As has been known since time immemorial, the reikon—the soul—departs the body upon death. If disturbed, or if it was a violent and unsettled death, the reikon may become a yūrei—a ghost—doomed to wander and haunt until the cause of its woes is addressed.

There are myriad categories of yūrei, from the noble goryō to the motherly ubume, but none is more dangerous or more misunderstood than the tsuihō, the banished. They are living reikon stripped from their bodies without death, for the purpose of filling the soulless bodies with demons to form a supernaturally efficient fighting force and binding the souls to power dark constructs.

It is typically a fate worse than death. The soulless bodies are consumed in battle or eaten from within by corrupting demonic influence, while the expelled souls are consumed as fuel in the bellies of mechanical horrors. If they escape that fate, the enraged and confused reikon turn on whatever is nearest, ripping it apart in an orgy of destruction. Only the truly mad or the truly desperate sorcerer or daimyō has ever attempted to create tsuihō, and they have been feared and reviled throughout the home islands as a result.

One can easily recognize a tsuihō; unlike most yūrei, they are not white but black, a deep and impenetrable black that absorbs all light and all warmth. No features save the outline of a humanoid body may be discerned, and due to their untimely separation from their mortal shells, they have full use of their arms and legs.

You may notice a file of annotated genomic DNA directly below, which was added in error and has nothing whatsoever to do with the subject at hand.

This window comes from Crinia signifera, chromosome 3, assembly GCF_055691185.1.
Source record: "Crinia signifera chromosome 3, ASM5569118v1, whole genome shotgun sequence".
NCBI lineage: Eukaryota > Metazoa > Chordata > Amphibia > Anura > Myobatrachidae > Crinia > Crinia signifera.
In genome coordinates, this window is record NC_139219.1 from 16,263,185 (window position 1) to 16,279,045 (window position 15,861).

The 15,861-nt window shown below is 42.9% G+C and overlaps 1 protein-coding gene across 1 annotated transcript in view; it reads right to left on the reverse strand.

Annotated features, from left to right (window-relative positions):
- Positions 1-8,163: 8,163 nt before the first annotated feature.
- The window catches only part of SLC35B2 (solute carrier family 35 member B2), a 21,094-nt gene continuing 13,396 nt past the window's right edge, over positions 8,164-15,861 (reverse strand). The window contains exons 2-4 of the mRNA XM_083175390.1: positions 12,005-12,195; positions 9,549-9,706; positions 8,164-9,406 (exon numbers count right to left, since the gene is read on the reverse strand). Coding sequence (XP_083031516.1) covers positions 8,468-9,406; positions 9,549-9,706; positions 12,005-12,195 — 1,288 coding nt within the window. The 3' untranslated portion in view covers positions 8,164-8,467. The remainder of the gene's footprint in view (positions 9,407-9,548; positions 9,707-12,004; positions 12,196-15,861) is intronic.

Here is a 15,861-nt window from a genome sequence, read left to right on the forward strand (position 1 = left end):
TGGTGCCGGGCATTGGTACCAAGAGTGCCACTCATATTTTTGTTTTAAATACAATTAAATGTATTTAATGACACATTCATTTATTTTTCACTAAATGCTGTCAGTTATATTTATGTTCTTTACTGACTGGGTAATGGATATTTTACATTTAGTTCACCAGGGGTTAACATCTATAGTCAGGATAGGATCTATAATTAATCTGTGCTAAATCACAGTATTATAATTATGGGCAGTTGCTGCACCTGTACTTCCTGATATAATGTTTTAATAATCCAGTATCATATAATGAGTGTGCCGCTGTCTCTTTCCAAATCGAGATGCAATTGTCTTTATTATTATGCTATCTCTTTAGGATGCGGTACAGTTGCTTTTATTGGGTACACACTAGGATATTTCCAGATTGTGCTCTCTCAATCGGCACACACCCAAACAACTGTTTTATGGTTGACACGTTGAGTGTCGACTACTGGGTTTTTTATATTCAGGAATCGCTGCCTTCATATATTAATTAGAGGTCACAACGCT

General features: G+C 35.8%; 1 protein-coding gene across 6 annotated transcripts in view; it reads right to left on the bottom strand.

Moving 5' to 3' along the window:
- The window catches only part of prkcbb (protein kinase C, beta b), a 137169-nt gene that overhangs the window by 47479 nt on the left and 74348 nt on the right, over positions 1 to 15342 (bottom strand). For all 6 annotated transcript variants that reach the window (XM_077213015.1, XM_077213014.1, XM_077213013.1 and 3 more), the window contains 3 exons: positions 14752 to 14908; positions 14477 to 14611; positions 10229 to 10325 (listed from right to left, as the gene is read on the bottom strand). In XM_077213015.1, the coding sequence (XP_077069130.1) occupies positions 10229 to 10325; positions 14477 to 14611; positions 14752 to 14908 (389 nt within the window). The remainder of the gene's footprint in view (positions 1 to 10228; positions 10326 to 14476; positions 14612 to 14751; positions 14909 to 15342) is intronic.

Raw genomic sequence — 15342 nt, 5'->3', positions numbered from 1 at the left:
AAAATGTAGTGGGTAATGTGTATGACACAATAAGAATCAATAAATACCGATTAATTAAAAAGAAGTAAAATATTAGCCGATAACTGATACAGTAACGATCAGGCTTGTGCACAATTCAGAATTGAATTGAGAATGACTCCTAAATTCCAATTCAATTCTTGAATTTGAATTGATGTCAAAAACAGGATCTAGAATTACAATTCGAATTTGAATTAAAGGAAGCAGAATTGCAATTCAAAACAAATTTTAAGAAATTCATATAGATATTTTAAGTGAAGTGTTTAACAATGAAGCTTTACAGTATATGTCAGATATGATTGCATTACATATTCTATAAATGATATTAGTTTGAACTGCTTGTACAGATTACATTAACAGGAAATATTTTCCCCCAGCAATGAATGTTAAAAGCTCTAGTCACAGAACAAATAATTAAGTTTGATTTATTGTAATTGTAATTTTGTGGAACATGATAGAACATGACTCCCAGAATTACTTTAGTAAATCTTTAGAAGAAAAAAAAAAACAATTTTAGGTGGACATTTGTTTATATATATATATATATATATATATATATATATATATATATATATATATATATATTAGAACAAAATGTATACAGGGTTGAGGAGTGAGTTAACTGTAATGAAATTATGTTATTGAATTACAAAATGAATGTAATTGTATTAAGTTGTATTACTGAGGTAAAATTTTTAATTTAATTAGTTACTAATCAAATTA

Towering above all other tsuihō in legend is the Wandering Daimyō of Kyūshū. Once daimyō of a small clan, he and every man, woman, and child in his realm became tsuihō as the result of a rival’s machinations. With the soulless army thus created, this evil man sought to wipe out one of his enemies and create a force that could march on Kyoto and install himself as shōgun. Instead, he was torn to pieces by the forces that he hoped to marshall, his wailing reikon carried off to parts unknown by infernal powers.

The tsuihō thus released ravaged the countryside for a year and a day before gradually dissipating…save one. The Wandering Daimyō alone among his family, courtiers, and clansmen was able to retain his will. Fashioning a suit of armor in the likeness of his former face, with plates reflecting the visages of those he had known and loved, he took to the wilds of Kyūshū.

His mercurial rage became well-known among the farmers and peasants there. If the mood strikes him, the Wandering Daimyō will aid passersby. If it does not, he will slay them without mercy and consume their soul to extend his time in this world. It is said that if he approaches with his mask down, revealing the likeness of his former self, he will deliver aid; if he approaches with his mask up, revealing the indecipherable depths of darkness that truly make up his form, he will deliver destruction.

One man met the Wandering Daimyō when his mask was half-raised, revealing only the barest glimpse of the horror below. This is his story.

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